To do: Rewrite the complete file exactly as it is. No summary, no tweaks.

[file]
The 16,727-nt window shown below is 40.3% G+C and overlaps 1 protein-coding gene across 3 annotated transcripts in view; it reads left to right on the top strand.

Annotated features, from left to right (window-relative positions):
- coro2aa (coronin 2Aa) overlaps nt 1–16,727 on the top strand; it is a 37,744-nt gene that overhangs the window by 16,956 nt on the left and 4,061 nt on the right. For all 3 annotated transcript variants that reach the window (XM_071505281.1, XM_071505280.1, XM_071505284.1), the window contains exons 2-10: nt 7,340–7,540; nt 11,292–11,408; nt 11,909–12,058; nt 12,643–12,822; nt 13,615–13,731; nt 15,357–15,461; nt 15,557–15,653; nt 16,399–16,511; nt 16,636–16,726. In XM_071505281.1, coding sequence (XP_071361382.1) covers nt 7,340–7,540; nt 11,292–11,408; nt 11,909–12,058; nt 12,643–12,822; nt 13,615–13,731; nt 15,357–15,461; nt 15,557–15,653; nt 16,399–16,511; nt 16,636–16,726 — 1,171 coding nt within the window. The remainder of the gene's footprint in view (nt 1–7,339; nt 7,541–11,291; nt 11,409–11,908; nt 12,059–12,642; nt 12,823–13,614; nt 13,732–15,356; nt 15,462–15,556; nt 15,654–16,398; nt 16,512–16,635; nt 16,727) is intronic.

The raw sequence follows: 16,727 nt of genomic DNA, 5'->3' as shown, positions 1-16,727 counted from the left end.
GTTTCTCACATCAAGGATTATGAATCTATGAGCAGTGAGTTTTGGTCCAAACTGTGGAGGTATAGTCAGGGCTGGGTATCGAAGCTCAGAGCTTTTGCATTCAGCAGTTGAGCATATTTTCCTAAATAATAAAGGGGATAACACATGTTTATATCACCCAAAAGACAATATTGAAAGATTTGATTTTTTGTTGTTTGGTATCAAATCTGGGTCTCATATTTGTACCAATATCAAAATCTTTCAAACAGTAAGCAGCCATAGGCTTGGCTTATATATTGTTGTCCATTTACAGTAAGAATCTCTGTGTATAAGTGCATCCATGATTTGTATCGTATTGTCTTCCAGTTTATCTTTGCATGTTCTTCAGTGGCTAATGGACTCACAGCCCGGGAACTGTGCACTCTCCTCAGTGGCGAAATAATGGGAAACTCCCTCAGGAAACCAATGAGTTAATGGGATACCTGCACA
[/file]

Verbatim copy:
The 16,727-nt window shown below is 40.3% G+C and overlaps 1 protein-coding gene across 3 annotated transcripts in view; it reads left to right on the top strand.

Annotated features, from left to right (window-relative positions):
- coro2aa (coronin 2Aa) overlaps nt 1–16,727 on the top strand; it is a 37,744-nt gene that overhangs the window by 16,956 nt on the left and 4,061 nt on the right. For all 3 annotated transcript variants that reach the window (XM_071505281.1, XM_071505280.1, XM_071505284.1), the window contains exons 2-10: nt 7,340–7,540; nt 11,292–11,408; nt 11,909–12,058; nt 12,643–12,822; nt 13,615–13,731; nt 15,357–15,461; nt 15,557–15,653; nt 16,399–16,511; nt 16,636–16,726. In XM_071505281.1, coding sequence (XP_071361382.1) covers nt 7,340–7,540; nt 11,292–11,408; nt 11,909–12,058; nt 12,643–12,822; nt 13,615–13,731; nt 15,357–15,461; nt 15,557–15,653; nt 16,399–16,511; nt 16,636–16,726 — 1,171 coding nt within the window. The remainder of the gene's footprint in view (nt 1–7,339; nt 7,541–11,291; nt 11,409–11,908; nt 12,059–12,642; nt 12,823–13,614; nt 13,732–15,356; nt 15,462–15,556; nt 15,654–16,398; nt 16,512–16,635; nt 16,727) is intronic.

The raw sequence follows: 16,727 nt of genomic DNA, 5'->3' as shown, positions 1-16,727 counted from the left end.
GTTTCTCACATCAAGGATTATGAATCTATGAGCAGTGAGTTTTGGTCCAAACTGTGGAGGTATAGTCAGGGCTGGGTATCGAAGCTCAGAGCTTTTGCATTCAGCAGTTGAGCATATTTTCCTAAATAATAAAGGGGATAACACATGTTTATATCACCCAAAAGACAATATTGAAAGATTTGATTTTTTGTTGTTTGGTATCAAATCTGGGTCTCATATTTGTACCAATATCAAAATCTTTCAAACAGTAAGCAGCCATAGGCTTGGCTTATATATTGTTGTCCATTTACAGTAAGAATCTCTGTGTATAAGTGCATCCATGATTTGTATCGTATTGTCTTCCAGTTTATCTTTGCATGTTCTTCAGTGGCTAATGGACTCACAGCCCGGGAACTGTGCACTCTCCTCAGTGGCGAAATAATGGGAAACTCCCTCAGGAAACCAATGAGTTAATGGGATACCTGCACA